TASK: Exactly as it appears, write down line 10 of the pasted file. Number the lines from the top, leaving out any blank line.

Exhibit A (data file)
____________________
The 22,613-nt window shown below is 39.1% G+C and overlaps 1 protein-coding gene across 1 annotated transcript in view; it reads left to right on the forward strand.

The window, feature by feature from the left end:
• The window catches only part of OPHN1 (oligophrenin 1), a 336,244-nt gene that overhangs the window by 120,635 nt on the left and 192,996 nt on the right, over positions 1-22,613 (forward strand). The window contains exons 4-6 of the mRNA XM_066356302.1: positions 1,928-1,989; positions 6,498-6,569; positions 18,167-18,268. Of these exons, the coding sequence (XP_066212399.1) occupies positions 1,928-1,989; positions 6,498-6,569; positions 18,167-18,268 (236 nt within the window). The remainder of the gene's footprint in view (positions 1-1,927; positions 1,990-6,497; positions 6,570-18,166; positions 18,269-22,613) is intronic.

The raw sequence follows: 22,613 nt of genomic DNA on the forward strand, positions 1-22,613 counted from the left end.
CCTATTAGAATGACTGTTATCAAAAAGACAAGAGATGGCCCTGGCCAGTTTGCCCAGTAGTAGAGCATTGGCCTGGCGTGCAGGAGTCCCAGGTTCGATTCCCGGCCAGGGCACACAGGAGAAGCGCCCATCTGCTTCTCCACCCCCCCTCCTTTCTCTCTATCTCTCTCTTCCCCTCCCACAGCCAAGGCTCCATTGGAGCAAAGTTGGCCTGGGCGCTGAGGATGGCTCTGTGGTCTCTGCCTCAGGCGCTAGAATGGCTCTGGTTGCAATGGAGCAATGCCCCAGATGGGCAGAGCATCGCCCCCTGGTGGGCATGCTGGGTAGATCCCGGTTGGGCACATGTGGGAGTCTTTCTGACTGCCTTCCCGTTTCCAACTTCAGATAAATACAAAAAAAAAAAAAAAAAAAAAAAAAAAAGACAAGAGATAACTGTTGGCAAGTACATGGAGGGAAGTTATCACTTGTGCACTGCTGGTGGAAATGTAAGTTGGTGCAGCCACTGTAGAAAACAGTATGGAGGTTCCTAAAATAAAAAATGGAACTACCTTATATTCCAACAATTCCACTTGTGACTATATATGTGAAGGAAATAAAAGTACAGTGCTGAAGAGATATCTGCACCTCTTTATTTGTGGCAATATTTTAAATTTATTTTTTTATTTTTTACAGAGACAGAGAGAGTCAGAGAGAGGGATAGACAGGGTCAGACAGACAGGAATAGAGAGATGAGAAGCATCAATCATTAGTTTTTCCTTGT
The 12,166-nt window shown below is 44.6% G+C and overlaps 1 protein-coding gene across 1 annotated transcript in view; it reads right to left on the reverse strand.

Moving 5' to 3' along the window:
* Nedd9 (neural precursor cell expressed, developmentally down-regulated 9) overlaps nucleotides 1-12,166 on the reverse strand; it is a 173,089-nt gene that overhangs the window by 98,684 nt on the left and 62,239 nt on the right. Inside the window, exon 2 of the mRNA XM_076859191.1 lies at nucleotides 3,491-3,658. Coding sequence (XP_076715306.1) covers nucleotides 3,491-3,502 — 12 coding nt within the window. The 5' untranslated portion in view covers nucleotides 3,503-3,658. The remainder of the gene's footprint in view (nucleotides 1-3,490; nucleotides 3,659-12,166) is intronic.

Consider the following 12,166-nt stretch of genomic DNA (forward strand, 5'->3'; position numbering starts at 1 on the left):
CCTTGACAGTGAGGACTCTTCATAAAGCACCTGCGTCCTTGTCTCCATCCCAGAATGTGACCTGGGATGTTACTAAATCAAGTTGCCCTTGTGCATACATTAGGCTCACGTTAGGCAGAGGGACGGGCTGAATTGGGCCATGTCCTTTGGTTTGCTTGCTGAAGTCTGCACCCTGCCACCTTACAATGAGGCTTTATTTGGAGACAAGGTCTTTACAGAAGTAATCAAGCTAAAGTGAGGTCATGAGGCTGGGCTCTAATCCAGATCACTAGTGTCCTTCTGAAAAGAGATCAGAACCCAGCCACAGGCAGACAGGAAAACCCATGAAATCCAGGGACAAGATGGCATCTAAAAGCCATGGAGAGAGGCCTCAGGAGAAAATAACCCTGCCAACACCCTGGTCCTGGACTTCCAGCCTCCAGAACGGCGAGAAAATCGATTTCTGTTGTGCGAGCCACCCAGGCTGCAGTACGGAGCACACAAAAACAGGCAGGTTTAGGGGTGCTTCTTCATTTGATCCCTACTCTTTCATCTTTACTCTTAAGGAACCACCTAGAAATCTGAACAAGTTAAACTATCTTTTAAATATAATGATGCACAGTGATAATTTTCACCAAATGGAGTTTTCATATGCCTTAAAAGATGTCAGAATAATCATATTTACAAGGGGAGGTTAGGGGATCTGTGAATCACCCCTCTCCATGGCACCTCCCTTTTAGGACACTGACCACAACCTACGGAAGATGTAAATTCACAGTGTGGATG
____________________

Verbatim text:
CCTTGACAGTGAGGACTCTTCATAAAGCACCTGCGTCCTTGTCTCCATCCCAGAATGTGACCTGGGATGTTACTAAATCAAGTTGCCCTTGTGCATACATTAGGCTCACGTTAGGCAGAGGGACGGGCTGAATTGGGCCATGTCCTTTGGTTTGCTTGCTGAAGTCTGCACCCTGCCACCTTACAATGAGGCTTTATTTGGAGACAAGGTCTTTACAGAAGTAATCAAGCTAAAGTGAGGTCATGAGGCTGGGCTCTAATCCAGATCACTAGTGTCCTTCTGAAAAGAGATCAGAACCCAGCCACAGGCAGACAGGAAAACCCATGAAATCCAGGGACAAGATGGCATCTAAAAGCCATGGAGAGAGGCCTCAGGAGAAAATAACCCTGCCAACACCCTGGTCCTGGACTTCCAGCCTCCAGAACGGCGAGAAAATCGATTTCTGTTGTGCGAGCCACCCAGGCTGCAGTACGGAGCACACAAAAACAGGCAGGTTTAGGGGTGCTTCTTCATTTGATCCCTACTCTTTCATCTTTACTCTTAAGGAACCACCTAGAAATCTGAACAAGTTAAACTATCTTTTAAATATAATGATGCACAGTGATAATTTTCACCAAATGGAGTTTTCATATGCCTTAAAAGATGTCAGAATAATCATATTTACAAGGGGAGGTTAGGGGATCTGTGAATCACCCCTCTCCATGGCACCTCCCTTTTAGGACACTGACCACAACCTACGGAAGATGTAAATTCACAGTGTGGATG